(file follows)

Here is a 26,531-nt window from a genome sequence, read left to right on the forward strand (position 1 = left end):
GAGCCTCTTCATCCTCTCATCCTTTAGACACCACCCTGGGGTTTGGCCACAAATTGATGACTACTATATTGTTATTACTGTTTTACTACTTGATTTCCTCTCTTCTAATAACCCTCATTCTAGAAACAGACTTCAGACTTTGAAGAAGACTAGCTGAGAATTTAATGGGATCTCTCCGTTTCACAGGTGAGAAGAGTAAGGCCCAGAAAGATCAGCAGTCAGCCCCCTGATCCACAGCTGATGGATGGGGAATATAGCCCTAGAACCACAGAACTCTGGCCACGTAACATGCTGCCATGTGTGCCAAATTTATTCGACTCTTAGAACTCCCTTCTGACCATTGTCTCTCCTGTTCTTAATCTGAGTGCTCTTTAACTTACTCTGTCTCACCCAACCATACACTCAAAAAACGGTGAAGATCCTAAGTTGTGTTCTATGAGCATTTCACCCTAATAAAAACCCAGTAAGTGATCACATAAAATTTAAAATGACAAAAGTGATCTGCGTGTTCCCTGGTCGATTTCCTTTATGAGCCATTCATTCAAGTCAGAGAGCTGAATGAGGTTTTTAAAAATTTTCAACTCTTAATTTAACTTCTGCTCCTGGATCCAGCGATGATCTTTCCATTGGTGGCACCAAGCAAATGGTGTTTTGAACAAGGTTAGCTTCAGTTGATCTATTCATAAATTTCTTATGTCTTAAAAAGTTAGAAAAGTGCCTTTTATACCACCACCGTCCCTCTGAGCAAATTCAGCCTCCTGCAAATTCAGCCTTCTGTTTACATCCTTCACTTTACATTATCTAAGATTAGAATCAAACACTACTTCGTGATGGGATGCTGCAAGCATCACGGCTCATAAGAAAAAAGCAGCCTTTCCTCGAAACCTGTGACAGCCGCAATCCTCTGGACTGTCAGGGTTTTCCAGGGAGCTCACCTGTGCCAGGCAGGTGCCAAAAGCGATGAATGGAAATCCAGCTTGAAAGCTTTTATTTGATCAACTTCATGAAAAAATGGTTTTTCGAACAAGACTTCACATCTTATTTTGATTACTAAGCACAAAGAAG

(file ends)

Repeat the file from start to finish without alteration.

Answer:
Here is a 26,531-nt window from a genome sequence, read left to right on the forward strand (position 1 = left end):
GAGCCTCTTCATCCTCTCATCCTTTAGACACCACCCTGGGGTTTGGCCACAAATTGATGACTACTATATTGTTATTACTGTTTTACTACTTGATTTCCTCTCTTCTAATAACCCTCATTCTAGAAACAGACTTCAGACTTTGAAGAAGACTAGCTGAGAATTTAATGGGATCTCTCCGTTTCACAGGTGAGAAGAGTAAGGCCCAGAAAGATCAGCAGTCAGCCCCCTGATCCACAGCTGATGGATGGGGAATATAGCCCTAGAACCACAGAACTCTGGCCACGTAACATGCTGCCATGTGTGCCAAATTTATTCGACTCTTAGAACTCCCTTCTGACCATTGTCTCTCCTGTTCTTAATCTGAGTGCTCTTTAACTTACTCTGTCTCACCCAACCATACACTCAAAAAACGGTGAAGATCCTAAGTTGTGTTCTATGAGCATTTCACCCTAATAAAAACCCAGTAAGTGATCACATAAAATTTAAAATGACAAAAGTGATCTGCGTGTTCCCTGGTCGATTTCCTTTATGAGCCATTCATTCAAGTCAGAGAGCTGAATGAGGTTTTTAAAAATTTTCAACTCTTAATTTAACTTCTGCTCCTGGATCCAGCGATGATCTTTCCATTGGTGGCACCAAGCAAATGGTGTTTTGAACAAGGTTAGCTTCAGTTGATCTATTCATAAATTTCTTATGTCTTAAAAAGTTAGAAAAGTGCCTTTTATACCACCACCGTCCCTCTGAGCAAATTCAGCCTCCTGCAAATTCAGCCTTCTGTTTACATCCTTCACTTTACATTATCTAAGATTAGAATCAAACACTACTTCGTGATGGGATGCTGCAAGCATCACGGCTCATAAGAAAAAAGCAGCCTTTCCTCGAAACCTGTGACAGCCGCAATCCTCTGGACTGTCAGGGTTTTCCAGGGAGCTCACCTGTGCCAGGCAGGTGCCAAAAGCGATGAATGGAAATCCAGCTTGAAAGCTTTTATTTGATCAACTTCATGAAAAAATGGTTTTTCGAACAAGACTTCACATCTTATTTTGATTACTAAGCACAAAGAAG